What are Non-core Assets?

Non-core assets (sometimes known as non-operating assets) are assets that are no longer considered core to a business’s operation or are no longer in use. This could include property, plant and equipment, an associate, or equity method investments, among other assets.

Key Learning Points

  • Non-core assets are types of assets which are no longer recognized as part of the everyday running of the business
  • An asset is a resource controlled by the entity with the expectation of producing probable economic benefits
  • A business may own investments in other companies (known as associates or equity method investments) which may generate income but this income is not part of the ongoing business
  • Non-core assets are not considered part of the operations and are removed from the Enterprise Value calculation
  • It is important to exclude non-core assets from the EV calculation as their associated income is not included in the value driver (EBIT or EBITDA)

Types of Non-core Assets

Any type of asset that is not considered necessary to a business’s core operation can be a non-core asset. This could even be an entire subsidiary company or an investment in another company. A company may sell or spin-off a subsidiary entity to raise funds or to make it more efficient.

Non-core assets are particularly common in manufacturing when product lines change or there is a variation in the type of item being produced, and equipment that was previously used is now sitting idle. Natural resources bought for manufacture that is no longer required would also be considered non-core.

Real estate and land that is no longer being used are also good examples of non-core assets. If a housing developer owns a site for which they cannot get planning permission, it would no longer be considered necessary to the operation of the business and could be considered non-core.

Even assets that are producing returns for a company could be considered non-core if it is not necessary for the operation of the core business. For example, a company that manufactures white goods may own marketable securities that generate income, but as those securities are not critical in the manufacture of washing machines, they would be considered non-core.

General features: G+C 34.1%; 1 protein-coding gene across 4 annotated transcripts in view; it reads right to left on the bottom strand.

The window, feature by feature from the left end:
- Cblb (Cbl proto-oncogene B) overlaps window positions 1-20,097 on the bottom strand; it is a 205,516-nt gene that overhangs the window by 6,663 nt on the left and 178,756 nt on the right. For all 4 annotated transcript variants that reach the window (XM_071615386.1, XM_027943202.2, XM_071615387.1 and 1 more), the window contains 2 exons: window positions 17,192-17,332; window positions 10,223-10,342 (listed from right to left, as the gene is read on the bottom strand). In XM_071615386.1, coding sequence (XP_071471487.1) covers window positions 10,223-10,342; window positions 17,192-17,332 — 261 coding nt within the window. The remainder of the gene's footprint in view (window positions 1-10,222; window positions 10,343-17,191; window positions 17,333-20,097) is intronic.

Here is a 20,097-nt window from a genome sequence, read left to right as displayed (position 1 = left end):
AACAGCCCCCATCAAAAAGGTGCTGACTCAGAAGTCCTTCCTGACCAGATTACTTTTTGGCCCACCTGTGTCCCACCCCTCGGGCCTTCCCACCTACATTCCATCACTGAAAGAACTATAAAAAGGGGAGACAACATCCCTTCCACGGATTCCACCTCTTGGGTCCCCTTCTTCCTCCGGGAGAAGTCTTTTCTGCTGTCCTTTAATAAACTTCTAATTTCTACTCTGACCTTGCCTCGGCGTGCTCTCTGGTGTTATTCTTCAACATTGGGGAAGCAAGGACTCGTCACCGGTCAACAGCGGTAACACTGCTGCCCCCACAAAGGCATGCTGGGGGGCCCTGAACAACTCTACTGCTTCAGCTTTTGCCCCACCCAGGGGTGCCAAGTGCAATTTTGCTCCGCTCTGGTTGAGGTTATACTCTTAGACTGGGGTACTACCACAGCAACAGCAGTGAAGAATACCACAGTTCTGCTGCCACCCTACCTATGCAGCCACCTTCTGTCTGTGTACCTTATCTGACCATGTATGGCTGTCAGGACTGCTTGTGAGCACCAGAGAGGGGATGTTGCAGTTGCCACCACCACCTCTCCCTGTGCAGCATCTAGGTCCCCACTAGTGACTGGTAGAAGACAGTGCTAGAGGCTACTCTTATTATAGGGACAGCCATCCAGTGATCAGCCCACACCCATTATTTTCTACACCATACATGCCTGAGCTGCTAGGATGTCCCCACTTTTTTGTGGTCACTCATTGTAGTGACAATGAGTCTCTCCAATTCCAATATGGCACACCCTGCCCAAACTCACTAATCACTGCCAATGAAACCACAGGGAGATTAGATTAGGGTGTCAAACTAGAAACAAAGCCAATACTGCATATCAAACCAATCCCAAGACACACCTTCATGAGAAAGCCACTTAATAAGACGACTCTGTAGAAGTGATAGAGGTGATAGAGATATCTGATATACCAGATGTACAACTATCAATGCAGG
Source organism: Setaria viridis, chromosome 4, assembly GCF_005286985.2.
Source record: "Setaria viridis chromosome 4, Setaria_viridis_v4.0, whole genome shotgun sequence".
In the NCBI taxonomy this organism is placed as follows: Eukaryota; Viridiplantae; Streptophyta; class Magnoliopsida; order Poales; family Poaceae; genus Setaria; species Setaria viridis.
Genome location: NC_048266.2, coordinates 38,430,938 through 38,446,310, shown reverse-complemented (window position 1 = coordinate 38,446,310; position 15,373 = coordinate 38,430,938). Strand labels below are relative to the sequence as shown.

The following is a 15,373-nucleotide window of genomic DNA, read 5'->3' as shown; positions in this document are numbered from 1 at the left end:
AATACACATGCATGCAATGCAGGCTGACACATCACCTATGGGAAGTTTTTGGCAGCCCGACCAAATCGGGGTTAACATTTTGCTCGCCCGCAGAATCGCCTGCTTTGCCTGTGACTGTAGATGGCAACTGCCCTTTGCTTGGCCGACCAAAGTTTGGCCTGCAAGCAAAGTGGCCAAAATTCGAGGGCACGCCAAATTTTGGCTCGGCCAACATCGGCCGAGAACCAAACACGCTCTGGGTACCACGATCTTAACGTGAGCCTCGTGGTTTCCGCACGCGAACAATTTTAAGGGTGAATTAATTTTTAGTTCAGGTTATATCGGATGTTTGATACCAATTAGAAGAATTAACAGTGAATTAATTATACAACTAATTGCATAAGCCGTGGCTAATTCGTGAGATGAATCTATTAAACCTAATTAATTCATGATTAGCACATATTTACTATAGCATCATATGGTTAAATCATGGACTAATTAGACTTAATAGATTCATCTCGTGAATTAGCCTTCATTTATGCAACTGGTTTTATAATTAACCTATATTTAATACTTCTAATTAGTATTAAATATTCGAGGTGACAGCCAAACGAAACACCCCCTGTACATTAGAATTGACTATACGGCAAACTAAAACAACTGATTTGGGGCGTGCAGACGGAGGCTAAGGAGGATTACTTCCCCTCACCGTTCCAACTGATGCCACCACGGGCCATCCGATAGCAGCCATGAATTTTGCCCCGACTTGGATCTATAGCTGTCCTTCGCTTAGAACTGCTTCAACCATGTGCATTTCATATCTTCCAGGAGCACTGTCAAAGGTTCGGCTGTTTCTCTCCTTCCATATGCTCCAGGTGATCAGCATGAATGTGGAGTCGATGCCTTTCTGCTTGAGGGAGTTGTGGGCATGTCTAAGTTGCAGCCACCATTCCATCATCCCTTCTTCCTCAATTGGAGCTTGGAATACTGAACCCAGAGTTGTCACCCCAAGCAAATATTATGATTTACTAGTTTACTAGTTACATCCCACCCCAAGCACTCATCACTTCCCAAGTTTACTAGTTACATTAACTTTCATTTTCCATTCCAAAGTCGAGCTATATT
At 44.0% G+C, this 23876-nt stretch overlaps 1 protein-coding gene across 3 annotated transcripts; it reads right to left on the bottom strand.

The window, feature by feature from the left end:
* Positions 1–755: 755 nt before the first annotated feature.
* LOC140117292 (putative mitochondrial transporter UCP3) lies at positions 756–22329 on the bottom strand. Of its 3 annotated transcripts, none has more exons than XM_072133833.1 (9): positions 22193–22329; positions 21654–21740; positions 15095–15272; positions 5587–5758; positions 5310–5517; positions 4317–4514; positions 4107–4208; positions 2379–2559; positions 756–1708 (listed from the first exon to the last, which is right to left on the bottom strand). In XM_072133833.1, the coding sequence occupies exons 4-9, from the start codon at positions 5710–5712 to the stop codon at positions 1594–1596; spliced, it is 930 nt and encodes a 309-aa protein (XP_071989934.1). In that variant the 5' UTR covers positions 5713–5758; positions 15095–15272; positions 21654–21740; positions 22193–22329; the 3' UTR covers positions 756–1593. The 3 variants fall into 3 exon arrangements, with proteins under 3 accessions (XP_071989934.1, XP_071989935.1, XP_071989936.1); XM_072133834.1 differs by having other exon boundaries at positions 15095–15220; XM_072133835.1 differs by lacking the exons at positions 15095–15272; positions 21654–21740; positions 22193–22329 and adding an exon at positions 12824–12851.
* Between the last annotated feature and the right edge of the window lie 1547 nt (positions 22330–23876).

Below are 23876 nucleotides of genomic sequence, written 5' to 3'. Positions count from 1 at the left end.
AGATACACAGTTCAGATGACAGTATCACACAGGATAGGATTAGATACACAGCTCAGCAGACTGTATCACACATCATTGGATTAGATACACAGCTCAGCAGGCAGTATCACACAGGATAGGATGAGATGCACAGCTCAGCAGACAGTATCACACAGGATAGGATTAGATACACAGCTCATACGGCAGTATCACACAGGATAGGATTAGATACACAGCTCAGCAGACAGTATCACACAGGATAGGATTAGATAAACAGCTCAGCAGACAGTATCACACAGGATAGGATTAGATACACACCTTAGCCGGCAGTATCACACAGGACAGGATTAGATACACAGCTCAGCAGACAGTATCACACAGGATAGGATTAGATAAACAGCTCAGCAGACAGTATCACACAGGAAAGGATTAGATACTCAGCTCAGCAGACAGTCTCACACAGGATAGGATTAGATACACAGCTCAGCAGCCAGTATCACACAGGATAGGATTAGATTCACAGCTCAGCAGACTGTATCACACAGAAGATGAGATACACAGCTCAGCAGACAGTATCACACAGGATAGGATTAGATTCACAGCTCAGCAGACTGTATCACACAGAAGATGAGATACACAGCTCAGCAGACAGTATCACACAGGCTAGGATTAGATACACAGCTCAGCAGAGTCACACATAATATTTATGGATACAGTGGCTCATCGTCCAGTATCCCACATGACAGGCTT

It is subjective to the company whether they consider an asset to be core or non-core. An asset that is core for one company may well be non-core for another. An agribusiness may sell some scrubland that it considers non-core to a housing developer that purchases it with the goal of developing it into a housing estate, who would then consider the land to be core.

Understanding Non-core Assets in Valuation

Non-core assets impact the enterprise value in the EV to equity bridge calculation. The calculation includes all sources of funds at fair value to give a valuation of the underlying assets (total enterprise value). This value includes both core and non-core assets. Financial assets are the most common type of non-core asset and income generated is often disclosed in the financial section of the income statement below operating profit. EBIT and EBITDA figures are free of financial income and therefore do not include associated income from this type of asset. Non-core assets must therefore be removed from “total enterprise value” to arrive at the enterprise value.

This can be summarized as follows: